Nevada’s Hispanic community grew 131 percent during the 1980s, then tripled during the ’90s, going from 10 percent of the state’s population to 27 percent.
“The population boom and the boom in Mexican food really helped us out,” Gus says. “I mean, I hate to say it, but Taco Bell and stuff like that helped spread Mexican food.”
Mexican and Tex-Mex dining was taking off, and in 1989 the Tortilla Industry Association was formed. Gus joined, serving as a board member and later president, and used the opportunity to go on a reconnaissance mission. He visited tortilla factories across the country and learned on lines from coast to coast. With the advantage of having been in the community since 1979, Tortillas Inc. became Southern Nevada’s go-to Mexican food supplier, making chips and tortillas and distributing other Mexican products to stores, restaurants and Strip resorts.
The factory floor has become a whirring, stainless-steel maze of bins, conveyor belts, ovens and deep-fryers the size of Mini Coopers. Dozens of hair-net crowned workers tend the machines and package the products.
Corn kernels are cooked in a vat for six to eight hours in water treated with powdered lime, a leaching agent that helps peel the hull. Next the corn is transferred to a grinder, where the kernels are rinsed, drained and ground by volcanic stones, like the ones used by the ancient Aztecs.
Out comes masa, a corn dough mixed to the desired consistency then fed into rotating heads that shape it into discs. The raw tortillas roll down a multi-tiered conveyor belt into a comal, or tortilla oven. Then they take an 185-foot trip on an S-shaped conveyor belt for cooling. Along the way, the tortillas are monitored for PH (neutral is best for a long shelf life), and a computerized scanner at the end checks for any contaminants.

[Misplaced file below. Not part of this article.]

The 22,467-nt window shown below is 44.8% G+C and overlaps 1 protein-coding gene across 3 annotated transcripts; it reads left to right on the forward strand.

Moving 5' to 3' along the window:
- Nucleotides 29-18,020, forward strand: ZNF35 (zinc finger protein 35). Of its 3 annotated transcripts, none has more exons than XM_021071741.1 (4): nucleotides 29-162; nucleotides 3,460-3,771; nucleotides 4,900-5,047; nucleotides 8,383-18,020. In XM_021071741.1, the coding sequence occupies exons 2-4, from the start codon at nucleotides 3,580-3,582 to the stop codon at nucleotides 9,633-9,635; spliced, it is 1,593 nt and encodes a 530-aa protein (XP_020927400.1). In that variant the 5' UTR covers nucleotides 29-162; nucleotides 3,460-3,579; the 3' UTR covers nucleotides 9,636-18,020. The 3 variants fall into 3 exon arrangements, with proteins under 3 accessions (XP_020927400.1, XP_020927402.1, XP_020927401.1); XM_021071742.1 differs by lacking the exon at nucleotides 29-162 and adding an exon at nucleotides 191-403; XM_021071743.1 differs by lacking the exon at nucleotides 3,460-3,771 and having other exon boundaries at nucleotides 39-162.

The company now has 89 employees, some of whom have worked there more than two decades, and the drone of the production room ceases for all of two hours each day. To beat the heat and get fresh product out every morning, tortilla production starts at midnight and runs until 9 or 10 a.m. The fry line for chips starts at around 5 a.m. and goes until 9 p.m. Each day the factory makes approximately 160,000 tortillas and 5,000 pounds of fried products such as tostadas and chips.
“It’s very customer-driven, and every chef wants to be different—they all want a different chip. A corn chip is a corn chip, right? No. We make 30 to 40 different types of chip.”
There’s thick cut, thin cut, coarse flour, fine flour, bubbles, no bubbles, strips, clovers, spades and triangles. Then there are flavors—habanero, jalapeño, strawberry, chocolate, vanilla ...
There are different tortillas for different dishes, from burritos to chimichangas. One customer even requested special, thicker tortillas for a “monster taco” that had to be able to sit with its fillings for a designated period of time without falling apart.
And the evolution never ceases. In January, new equipment arrived to automate bagging and make it more efficient. Soon Tortillas Inc. will open its own kitchen and start making chiles rellenos, salsa, beans and other products, instead of distributing Mexican imports. After 35 years, the business is still growing. Products are distributed to Arizona and Utah, and Gus is exploring the idea of opening a factory around Reno or Salt Lake City.
Looking back on that brutal first decade, he releases a long sigh and says he and his father never thought they’d get this far. What did it take?
“Cojones,” Gus says. “Muchos cojones.”